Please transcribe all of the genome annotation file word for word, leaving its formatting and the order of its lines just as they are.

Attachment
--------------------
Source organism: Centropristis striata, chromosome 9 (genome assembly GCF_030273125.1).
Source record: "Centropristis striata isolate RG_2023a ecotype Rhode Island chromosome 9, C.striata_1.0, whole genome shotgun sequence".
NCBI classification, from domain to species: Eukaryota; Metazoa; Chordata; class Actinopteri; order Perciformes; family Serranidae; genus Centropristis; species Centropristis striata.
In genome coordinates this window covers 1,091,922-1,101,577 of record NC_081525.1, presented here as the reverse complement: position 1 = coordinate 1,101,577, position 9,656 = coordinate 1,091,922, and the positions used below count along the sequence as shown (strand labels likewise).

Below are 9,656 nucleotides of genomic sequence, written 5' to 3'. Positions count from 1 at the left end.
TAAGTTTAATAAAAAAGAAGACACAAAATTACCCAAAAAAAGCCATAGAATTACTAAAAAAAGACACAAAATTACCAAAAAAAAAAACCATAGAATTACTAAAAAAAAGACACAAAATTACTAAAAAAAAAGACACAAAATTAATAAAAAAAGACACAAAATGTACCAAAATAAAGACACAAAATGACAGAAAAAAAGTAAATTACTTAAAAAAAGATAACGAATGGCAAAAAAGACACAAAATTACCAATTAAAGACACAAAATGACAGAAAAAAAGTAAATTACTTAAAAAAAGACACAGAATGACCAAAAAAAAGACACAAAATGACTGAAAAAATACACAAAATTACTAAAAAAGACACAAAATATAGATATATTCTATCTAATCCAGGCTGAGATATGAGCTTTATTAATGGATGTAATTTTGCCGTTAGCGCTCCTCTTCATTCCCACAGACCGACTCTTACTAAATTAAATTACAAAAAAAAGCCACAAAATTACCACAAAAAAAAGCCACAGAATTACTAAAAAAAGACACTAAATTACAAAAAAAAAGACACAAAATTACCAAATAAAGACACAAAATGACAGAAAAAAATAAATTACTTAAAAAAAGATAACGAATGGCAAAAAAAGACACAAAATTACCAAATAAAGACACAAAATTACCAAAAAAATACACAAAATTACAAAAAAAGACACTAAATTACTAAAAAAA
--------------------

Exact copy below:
Source organism: Centropristis striata, chromosome 9 (genome assembly GCF_030273125.1).
Source record: "Centropristis striata isolate RG_2023a ecotype Rhode Island chromosome 9, C.striata_1.0, whole genome shotgun sequence".
NCBI classification, from domain to species: Eukaryota; Metazoa; Chordata; class Actinopteri; order Perciformes; family Serranidae; genus Centropristis; species Centropristis striata.
In genome coordinates this window covers 1,091,922-1,101,577 of record NC_081525.1, presented here as the reverse complement: position 1 = coordinate 1,101,577, position 9,656 = coordinate 1,091,922, and the positions used below count along the sequence as shown (strand labels likewise).

Below are 9,656 nucleotides of genomic sequence, written 5' to 3'. Positions count from 1 at the left end.
TAAGTTTAATAAAAAAGAAGACACAAAATTACCCAAAAAAAGCCATAGAATTACTAAAAAAAGACACAAAATTACCAAAAAAAAAAACCATAGAATTACTAAAAAAAAGACACAAAATTACTAAAAAAAAAGACACAAAATTAATAAAAAAAGACACAAAATGTACCAAAATAAAGACACAAAATGACAGAAAAAAAGTAAATTACTTAAAAAAAGATAACGAATGGCAAAAAAGACACAAAATTACCAATTAAAGACACAAAATGACAGAAAAAAAGTAAATTACTTAAAAAAAGACACAGAATGACCAAAAAAAAGACACAAAATGACTGAAAAAATACACAAAATTACTAAAAAAGACACAAAATATAGATATATTCTATCTAATCCAGGCTGAGATATGAGCTTTATTAATGGATGTAATTTTGCCGTTAGCGCTCCTCTTCATTCCCACAGACCGACTCTTACTAAATTAAATTACAAAAAAAAGCCACAAAATTACCACAAAAAAAAGCCACAGAATTACTAAAAAAAGACACTAAATTACAAAAAAAAAGACACAAAATTACCAAATAAAGACACAAAATGACAGAAAAAAATAAATTACTTAAAAAAAGATAACGAATGGCAAAAAAAGACACAAAATTACCAAATAAAGACACAAAATTACCAAAAAAATACACAAAATTACAAAAAAAGACACTAAATTACTAAAAAAA